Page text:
Cancer-Linked Targets Modulated by Curcumin.

Cancer-linked targets modulated by curcumin.

Filed under: Drug and Alcohol Rehabilitation

Int J Biochem Mol Biol. 2012; 3(4): 328-51
Hasima N, Aggarwal BB

In spite of major advances in oncology, the World Health Organization predicts that cancer incidence will double within the next two decades. Although it is well understood that cancer is a hyperproliferative disorder mediated through dysregulation of multiple cell signaling pathways, most cancer drug development remains focused on modulation of specific targets, mostly one at a time, with agents referred to as “targeted therapies,” “smart drugs,” or “magic bullets.” How many cancer targets there are is not known, and how many targets must be attacked to control cancer growth is not well understood. Although more than 90% of cancer-linked deaths are due to metastasis of the tumor to vital organs, most drug targeting is focused on killing the primary tumor. Besides lacking specificity, the targeted drugs induce toxicity and side effects that sometimes are greater problems than the disease itself. Furthermore, the cost of some of these drugs is so high that most people cannot afford them. The present report describes the potential anticancer properties of curcumin, a component of the Indian spice turmeric (Curcuma longa), known for its safety and low cost. Curcumin can selectively modulate multiple cell signaling pathways linked to inflammation and to survival, growth, invasion, angiogenesis, and metastasis of cancer cells. More clinical trials of curcumin are needed to prove its usefulness in the cancer setting.
HubMed – drug


Discovery of highly potent acid ceramidase inhibitors with in vitro tumor chemosensitizing activity.

Filed under: Drug and Alcohol Rehabilitation

Sci Rep. 2013; 3: 1035
Realini N, Solorzano C, Pagliuca C, Pizzirani D, Armirotti A, Luciani R, Costi MP, Bandiera T, Piomelli D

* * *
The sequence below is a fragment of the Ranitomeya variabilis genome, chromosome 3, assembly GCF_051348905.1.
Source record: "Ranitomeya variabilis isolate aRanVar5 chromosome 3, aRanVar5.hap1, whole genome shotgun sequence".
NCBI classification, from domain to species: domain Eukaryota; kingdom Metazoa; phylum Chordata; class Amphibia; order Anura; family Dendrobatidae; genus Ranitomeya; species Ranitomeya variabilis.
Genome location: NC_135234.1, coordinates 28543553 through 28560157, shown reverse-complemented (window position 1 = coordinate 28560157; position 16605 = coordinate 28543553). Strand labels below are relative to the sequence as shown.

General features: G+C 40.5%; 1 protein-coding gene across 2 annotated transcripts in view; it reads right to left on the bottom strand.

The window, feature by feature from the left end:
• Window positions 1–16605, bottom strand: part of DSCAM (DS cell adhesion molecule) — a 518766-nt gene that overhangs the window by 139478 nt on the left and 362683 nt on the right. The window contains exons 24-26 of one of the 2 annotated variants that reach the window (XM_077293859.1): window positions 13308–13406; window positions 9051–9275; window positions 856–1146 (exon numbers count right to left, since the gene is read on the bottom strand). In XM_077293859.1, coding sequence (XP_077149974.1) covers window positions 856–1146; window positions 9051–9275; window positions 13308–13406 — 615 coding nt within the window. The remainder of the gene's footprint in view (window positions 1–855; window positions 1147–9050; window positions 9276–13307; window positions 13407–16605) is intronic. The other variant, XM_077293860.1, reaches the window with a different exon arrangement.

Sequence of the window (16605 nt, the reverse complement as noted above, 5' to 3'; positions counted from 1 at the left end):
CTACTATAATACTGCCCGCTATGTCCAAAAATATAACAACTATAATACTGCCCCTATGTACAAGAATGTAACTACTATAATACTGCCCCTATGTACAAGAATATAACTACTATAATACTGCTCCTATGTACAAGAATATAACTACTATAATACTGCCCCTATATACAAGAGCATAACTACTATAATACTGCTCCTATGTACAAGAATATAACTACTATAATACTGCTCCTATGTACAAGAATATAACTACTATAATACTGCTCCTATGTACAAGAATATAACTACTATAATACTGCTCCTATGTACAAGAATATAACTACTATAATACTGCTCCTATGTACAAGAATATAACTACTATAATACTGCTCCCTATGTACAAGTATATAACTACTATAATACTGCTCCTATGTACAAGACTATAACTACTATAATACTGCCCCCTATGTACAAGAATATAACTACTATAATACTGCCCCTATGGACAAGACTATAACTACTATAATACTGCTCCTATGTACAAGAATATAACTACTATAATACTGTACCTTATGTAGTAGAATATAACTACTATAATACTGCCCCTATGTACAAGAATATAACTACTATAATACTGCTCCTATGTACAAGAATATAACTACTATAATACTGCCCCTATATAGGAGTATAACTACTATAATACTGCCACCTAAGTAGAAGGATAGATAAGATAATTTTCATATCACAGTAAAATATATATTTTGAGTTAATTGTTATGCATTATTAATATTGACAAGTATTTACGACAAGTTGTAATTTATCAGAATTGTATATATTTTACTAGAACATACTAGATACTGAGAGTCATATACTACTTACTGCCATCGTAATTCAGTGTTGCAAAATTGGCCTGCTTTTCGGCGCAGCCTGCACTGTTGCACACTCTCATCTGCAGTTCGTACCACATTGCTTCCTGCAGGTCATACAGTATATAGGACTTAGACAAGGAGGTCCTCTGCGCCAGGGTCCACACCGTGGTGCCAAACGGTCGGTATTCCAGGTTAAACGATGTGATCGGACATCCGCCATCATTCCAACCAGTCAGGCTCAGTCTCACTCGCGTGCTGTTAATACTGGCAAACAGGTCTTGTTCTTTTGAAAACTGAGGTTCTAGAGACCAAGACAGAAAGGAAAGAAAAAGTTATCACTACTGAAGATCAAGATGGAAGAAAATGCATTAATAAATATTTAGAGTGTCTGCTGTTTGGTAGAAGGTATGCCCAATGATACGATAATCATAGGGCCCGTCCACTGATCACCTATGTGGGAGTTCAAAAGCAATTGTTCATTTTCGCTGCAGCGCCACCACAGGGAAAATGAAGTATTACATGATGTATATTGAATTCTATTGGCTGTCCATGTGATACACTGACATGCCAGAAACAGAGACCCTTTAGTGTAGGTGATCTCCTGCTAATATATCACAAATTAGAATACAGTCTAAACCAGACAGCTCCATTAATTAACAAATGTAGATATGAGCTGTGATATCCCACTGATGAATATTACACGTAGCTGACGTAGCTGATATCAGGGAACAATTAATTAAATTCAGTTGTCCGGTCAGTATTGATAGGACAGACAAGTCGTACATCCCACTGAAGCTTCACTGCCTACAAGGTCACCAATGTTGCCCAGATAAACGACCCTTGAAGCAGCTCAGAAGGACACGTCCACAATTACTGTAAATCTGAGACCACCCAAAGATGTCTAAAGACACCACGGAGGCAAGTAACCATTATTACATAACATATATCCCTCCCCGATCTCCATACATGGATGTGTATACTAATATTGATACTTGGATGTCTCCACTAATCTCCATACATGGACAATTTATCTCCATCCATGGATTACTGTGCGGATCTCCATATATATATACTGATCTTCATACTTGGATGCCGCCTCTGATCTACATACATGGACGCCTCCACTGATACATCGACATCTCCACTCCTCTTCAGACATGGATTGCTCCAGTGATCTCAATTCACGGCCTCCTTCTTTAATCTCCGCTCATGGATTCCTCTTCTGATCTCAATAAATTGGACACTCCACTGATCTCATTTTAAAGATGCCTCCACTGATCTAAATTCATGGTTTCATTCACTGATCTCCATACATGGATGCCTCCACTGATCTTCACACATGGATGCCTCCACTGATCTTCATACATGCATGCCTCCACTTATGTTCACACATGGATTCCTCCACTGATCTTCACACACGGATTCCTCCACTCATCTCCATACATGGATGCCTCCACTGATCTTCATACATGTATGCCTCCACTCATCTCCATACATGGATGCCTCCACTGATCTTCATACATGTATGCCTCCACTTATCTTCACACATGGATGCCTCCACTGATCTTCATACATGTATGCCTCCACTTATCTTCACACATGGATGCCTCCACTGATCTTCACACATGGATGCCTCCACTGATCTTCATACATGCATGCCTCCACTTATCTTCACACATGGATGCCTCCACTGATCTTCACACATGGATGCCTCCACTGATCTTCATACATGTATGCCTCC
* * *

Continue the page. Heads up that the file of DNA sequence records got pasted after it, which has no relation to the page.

The expression of acid ceramidase (AC) – a cysteine amidase that hydrolyses the proapoptotic lipid ceramide – is abnormally high in several human tumors, which is suggestive of a role in chemoresistance. Available AC inhibitors lack, however, the potency and drug-likeness necessary to test this idea. Here we show that the antineoplastic drug carmofur, which is used in the clinic to treat colorectal cancers, is a potent AC inhibitor and that this property is essential to its anti-proliferative effects. Modifications in the chemical scaffold of carmofur yield new AC inhibitors that act synergistically with standard antitumoral drugs to prevent cancer cell proliferation. These findings identify AC as an unexpected target for carmofur, and suggest that this molecule can be used as starting point for the design of novel chemosensitizing agents.
HubMed – drug


Anti-folate combination therapies and their effect on the development of drug resistance in Plasmodium vivax.

Filed under: Drug and Alcohol Rehabilitation

Sci Rep. 2013; 3: 1008
Ding S, Ye R, Zhang D, Sun X, Zhou H, McCutchan TF, Pan W

Can we predict the rise and spread of resistance to multi-drug therapy in a more predictable manner? We raise this question after analyzing over 500 Plasmodium vivax isolates collected from different, geographically isolated regions of China for sequence variation in and around the dhfr and dhps genes. We find: that resistance lineages have arisen at least once in each region; that there appears to have been little movement of parasite populations between these areas; and that highly resistant parasites contain dhfr and dhps alleles that are in linkage disequilibrium. We show a direct relationship between this linkage disequilibrium and a parasite’s fitness in the absence of drug pressure. Such fitness would increase the spread of drug resistant phenotypes and is thus a selectable trait. These conclusions raise questions about the appropriate use of some other drug combinations to prevent and treat infection.
HubMed – drug


Find More Drug And Alcohol Rehabilitation Information…